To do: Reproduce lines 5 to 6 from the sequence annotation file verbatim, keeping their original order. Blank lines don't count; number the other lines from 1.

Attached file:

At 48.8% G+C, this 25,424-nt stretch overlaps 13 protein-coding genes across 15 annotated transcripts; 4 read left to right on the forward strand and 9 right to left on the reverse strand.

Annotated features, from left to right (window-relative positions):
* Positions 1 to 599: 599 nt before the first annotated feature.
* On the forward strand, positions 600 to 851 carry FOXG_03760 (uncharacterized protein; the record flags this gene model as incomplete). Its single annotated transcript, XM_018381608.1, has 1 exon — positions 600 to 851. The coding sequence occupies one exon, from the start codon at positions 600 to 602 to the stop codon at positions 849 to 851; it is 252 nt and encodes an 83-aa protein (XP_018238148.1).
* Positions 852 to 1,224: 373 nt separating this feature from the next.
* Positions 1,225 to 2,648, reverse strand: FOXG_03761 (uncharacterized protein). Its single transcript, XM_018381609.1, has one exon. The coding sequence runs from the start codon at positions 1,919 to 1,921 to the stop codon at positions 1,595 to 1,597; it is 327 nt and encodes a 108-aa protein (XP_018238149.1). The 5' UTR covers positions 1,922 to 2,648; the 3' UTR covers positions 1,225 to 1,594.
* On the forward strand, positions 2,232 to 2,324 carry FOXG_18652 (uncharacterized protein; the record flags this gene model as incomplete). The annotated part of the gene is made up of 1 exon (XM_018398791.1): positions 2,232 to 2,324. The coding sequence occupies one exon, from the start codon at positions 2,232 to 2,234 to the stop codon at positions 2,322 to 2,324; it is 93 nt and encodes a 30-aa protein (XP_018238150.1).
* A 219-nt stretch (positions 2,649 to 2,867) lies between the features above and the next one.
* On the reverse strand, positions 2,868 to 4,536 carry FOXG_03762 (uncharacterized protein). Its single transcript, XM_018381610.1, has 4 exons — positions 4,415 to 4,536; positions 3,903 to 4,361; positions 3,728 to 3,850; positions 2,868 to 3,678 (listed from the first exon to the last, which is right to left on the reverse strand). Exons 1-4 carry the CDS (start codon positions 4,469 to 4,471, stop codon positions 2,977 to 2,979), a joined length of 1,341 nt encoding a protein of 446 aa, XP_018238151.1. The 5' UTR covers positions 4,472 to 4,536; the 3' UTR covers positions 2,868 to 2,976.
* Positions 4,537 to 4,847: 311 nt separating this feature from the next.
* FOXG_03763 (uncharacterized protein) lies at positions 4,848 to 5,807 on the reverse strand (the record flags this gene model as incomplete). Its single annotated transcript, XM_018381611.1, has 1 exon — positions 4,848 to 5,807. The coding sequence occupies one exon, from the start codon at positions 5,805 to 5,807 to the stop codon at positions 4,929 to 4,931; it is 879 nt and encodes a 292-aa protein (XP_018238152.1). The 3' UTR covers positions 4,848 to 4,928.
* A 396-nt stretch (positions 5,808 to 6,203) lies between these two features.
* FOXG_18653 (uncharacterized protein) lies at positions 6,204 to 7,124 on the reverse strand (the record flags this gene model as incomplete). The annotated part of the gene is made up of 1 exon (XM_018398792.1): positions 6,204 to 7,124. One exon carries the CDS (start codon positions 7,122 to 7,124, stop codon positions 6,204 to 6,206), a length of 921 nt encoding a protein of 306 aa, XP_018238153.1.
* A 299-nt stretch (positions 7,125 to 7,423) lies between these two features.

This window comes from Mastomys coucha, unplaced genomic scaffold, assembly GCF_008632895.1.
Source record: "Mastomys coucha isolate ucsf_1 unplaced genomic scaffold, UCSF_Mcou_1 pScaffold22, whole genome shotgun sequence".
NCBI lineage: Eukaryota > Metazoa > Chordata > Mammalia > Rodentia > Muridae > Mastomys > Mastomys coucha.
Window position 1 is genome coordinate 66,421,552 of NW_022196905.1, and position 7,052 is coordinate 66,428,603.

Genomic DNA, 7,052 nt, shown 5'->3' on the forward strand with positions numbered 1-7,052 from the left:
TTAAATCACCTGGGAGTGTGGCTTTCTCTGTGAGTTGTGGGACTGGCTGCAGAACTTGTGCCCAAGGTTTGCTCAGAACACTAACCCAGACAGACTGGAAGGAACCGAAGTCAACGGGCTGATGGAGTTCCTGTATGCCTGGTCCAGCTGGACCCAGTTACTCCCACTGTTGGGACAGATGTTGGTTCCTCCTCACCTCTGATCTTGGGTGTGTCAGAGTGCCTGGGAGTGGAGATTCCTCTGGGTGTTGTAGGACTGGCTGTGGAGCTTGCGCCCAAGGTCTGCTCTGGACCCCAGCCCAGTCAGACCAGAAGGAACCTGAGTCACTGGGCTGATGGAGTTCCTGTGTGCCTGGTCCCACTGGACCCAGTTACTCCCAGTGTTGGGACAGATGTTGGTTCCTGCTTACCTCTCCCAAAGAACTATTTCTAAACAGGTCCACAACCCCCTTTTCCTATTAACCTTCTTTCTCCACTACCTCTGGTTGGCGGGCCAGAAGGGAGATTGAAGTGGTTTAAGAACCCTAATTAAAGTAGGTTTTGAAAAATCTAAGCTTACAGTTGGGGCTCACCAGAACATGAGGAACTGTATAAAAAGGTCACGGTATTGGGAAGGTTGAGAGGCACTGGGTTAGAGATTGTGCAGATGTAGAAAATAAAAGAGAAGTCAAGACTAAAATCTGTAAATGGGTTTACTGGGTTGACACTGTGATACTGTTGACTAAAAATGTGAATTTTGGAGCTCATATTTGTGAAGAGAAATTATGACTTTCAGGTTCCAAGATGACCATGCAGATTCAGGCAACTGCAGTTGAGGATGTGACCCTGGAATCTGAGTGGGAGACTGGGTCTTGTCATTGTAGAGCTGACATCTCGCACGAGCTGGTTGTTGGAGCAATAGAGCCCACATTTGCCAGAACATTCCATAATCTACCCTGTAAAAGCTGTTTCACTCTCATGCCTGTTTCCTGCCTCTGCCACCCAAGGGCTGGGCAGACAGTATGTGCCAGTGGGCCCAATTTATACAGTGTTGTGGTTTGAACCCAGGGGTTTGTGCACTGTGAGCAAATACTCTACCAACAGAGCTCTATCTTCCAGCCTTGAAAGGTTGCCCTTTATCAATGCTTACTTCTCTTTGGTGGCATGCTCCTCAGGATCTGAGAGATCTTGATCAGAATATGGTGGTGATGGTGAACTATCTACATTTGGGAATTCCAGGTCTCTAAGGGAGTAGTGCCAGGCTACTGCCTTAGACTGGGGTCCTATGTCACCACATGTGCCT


* Positions 852 to 1,224: 373 nt separating this feature from the next.
* Positions 1,225 to 2,648, reverse strand: FOXG_03761 (uncharacterized protein). Its single transcript, XM_018381609.1, has one exon. The coding sequence runs from the start codon at positions 1,919 to 1,921 to the stop codon at positions 1,595 to 1,597; it is 327 nt and encodes a 108-aa protein (XP_018238149.1). The 5' UTR covers positions 1,922 to 2,648; the 3' UTR covers positions 1,225 to 1,594.